Test-treatment RCTs are susceptible to bias: a review of the methodological quality of randomized trials that evaluate diagnostic tests
Research output: Contribution to journal › Article › peer-review
Colleges, School and Institutes
- Biostatistics, Evidence Synthesis and Test Evaluation Research Group, Institute of Applied Health Research, University of Birmingham, Birmingham, B15 2TT, UK.
- University of Exeter
- Biostatistics, Evidence Synthesis and Test Evaluation Research Group, Institute of Applied Health Research, University of Birmingham, Birmingham, B15 2TT, UK. email@example.com.
BACKGROUND: There is a growing recognition for the need to expand our evidence base for the clinical effectiveness of diagnostic tests. Many international bodies are calling for diagnostic randomized controlled trials to provide the most rigorous evidence of impact to patient health. Although these so-called test-treatment RCTs are very challenging to undertake due to their methodological complexity, they have not been subjected to a systematic appraisal of their methodological quality. The extent to which these trials may be producing biased results therefore remains unknown. We set out to address this issue by conducting a methodological review of published test-treatment trials to determine how often they implement adequate methods to limit bias and safeguard the validity of results.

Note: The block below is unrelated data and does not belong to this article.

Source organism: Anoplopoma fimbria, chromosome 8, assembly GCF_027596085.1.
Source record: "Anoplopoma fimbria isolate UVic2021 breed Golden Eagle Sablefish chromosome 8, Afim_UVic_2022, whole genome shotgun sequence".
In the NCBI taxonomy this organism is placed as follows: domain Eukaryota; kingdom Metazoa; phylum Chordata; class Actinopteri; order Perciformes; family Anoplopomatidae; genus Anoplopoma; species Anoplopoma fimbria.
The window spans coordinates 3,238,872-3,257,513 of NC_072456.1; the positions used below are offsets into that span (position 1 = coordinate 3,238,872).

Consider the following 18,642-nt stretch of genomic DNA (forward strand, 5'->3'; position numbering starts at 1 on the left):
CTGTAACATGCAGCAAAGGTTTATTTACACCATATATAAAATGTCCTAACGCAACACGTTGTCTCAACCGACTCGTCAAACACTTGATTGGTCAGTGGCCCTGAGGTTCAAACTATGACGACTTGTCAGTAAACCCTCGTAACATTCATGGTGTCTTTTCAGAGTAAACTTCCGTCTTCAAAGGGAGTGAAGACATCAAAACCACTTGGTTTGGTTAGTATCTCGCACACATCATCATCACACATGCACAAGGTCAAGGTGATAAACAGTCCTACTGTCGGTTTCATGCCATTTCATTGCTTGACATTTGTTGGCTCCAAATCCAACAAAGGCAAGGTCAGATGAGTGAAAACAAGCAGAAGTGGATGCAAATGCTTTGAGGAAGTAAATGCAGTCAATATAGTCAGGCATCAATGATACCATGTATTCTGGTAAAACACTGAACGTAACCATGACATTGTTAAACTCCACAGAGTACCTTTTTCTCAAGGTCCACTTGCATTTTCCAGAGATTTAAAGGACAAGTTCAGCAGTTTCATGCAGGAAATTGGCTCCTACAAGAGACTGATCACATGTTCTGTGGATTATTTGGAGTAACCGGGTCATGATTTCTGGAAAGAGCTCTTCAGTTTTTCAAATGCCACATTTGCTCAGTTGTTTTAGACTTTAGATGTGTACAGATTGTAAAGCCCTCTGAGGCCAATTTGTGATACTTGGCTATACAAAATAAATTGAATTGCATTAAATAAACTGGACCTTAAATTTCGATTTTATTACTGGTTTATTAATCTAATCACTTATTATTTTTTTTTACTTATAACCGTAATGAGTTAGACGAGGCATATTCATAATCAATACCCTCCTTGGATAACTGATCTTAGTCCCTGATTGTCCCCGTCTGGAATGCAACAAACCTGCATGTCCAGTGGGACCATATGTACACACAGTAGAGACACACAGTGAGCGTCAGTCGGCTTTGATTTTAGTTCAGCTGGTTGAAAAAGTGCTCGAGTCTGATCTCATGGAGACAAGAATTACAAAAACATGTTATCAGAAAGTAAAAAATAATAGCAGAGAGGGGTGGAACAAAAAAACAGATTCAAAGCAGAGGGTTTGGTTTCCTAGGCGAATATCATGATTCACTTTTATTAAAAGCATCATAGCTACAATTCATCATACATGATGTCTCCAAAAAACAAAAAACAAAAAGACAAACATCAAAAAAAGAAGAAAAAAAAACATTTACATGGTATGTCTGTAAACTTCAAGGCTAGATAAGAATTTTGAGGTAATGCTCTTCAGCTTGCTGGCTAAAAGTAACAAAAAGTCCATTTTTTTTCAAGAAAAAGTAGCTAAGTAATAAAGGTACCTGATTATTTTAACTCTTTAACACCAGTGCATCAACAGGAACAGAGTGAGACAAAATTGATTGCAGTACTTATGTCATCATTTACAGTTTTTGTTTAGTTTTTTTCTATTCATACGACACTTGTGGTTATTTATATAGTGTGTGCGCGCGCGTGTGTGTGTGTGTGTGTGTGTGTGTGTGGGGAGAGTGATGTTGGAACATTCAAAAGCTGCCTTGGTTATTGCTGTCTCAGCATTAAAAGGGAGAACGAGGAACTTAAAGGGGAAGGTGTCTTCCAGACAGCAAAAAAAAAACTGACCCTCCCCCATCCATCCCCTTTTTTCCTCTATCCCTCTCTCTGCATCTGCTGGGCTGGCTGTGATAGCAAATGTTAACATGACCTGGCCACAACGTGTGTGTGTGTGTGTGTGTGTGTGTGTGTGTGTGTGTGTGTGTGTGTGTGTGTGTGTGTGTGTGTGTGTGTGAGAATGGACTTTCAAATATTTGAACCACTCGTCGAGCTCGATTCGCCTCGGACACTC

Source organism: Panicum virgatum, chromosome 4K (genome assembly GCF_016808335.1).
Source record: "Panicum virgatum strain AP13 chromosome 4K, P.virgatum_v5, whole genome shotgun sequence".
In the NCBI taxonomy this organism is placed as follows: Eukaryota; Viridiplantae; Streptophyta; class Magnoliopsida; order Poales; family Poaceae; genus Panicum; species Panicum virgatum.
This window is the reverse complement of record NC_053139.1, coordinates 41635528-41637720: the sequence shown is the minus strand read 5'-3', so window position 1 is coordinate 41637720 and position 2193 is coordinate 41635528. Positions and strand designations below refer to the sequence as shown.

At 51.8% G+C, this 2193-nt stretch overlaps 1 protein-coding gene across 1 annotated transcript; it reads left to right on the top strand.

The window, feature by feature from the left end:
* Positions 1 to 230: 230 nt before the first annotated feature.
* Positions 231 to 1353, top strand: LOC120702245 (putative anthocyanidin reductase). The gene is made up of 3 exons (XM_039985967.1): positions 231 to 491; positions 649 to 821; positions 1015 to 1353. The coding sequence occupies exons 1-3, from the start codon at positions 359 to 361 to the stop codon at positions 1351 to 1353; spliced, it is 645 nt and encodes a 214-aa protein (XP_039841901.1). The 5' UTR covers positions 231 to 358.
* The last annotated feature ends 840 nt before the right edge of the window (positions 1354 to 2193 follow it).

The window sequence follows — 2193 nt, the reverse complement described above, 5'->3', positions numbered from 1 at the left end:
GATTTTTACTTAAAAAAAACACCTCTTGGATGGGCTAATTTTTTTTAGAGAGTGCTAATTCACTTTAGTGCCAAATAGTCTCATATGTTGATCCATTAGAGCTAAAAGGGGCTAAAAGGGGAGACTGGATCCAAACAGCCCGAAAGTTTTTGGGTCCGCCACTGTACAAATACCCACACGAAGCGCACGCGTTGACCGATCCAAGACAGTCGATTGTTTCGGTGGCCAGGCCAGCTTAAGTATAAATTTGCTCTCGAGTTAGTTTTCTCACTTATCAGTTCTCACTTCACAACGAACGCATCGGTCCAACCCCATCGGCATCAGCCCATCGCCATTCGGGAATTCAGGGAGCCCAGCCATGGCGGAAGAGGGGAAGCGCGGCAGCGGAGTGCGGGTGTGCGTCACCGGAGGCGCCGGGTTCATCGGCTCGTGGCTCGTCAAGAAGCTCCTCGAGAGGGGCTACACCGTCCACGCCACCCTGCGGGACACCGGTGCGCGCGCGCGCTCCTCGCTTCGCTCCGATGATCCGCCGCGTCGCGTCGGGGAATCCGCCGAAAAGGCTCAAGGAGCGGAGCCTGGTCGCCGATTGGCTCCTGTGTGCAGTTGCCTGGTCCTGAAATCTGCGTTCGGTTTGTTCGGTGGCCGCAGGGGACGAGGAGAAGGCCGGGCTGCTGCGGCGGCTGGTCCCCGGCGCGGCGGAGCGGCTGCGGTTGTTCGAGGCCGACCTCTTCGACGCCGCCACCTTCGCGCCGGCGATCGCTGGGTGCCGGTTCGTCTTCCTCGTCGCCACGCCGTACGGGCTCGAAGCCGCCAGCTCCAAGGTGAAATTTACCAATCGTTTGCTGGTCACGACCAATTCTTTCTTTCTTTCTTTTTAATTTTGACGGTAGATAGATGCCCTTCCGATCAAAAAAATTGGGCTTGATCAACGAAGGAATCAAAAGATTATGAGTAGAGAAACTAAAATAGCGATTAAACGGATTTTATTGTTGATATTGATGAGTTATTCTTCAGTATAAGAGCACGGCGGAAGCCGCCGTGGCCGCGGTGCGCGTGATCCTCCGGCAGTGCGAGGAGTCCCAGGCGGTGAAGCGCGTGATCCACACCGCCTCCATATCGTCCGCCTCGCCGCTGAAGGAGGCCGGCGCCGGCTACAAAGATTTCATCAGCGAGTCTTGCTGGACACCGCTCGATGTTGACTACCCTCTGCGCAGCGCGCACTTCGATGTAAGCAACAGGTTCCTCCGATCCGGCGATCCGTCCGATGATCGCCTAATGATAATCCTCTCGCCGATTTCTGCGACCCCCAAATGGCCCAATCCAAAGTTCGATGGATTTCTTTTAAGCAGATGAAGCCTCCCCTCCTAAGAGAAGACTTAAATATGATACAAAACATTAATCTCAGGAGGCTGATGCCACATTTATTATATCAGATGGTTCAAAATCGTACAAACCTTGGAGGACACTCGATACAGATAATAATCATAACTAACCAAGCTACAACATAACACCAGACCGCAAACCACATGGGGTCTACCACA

METHODS: We ascertained all test-treatment RCTs published 2004-2007, indexed in CENTRAL, including RCTs which randomized patients to diagnostic tests and measured patient outcomes after treatment. Tests used for screening, monitoring or prognosis were excluded. We assessed adequacy of sequence generation, allocation concealment and intention-to-treat, appropriateness of primary analyses, blinding and reporting of power calculations, and extracted study characteristics including the primary outcome.
RESULTS: One hundred three trials compared 105 control with 119 experimental interventions, and reported 150 primary outcomes. Randomization and allocation concealment were adequate in 57 and 37% of trials. Blinding was uncommon (patients 5%, clinicians 4%, outcome assessors 21%), as was an adequate intention-to-treat analysis (29%). Overall 101 of 103 trials (98%) were at risk of bias, as judged using standard Cochrane criteria.
CONCLUSION: Test-treatment trials are particularly susceptible to attrition and inadequate primary analyses, lack of blinding and under-powering. These weaknesses pose much greater methodological and practical challenges to conducting reliable RCT evaluations of test-treatment strategies than standard treatment interventions. We suggest a cautious approach that first examines whether a test-treatment intervention can accommodate the methodological safeguards necessary to minimize bias, and highlight that test-treatment RCTs require different methods to ensure reliability than standard treatment trials. Please see the companion paper to this article: http://bmcmedresmethodol.biomedcentral.com/articles/10.1186/s12874-016-0286-0 .
|Journal||BMC Medical Research Methodology|
|Publication status||Published - 24 Feb 2017|
- RCT, Test-treatment, Test evaluation, Methodological quality, Diagnostic accuracy, Patient outcomes, Bias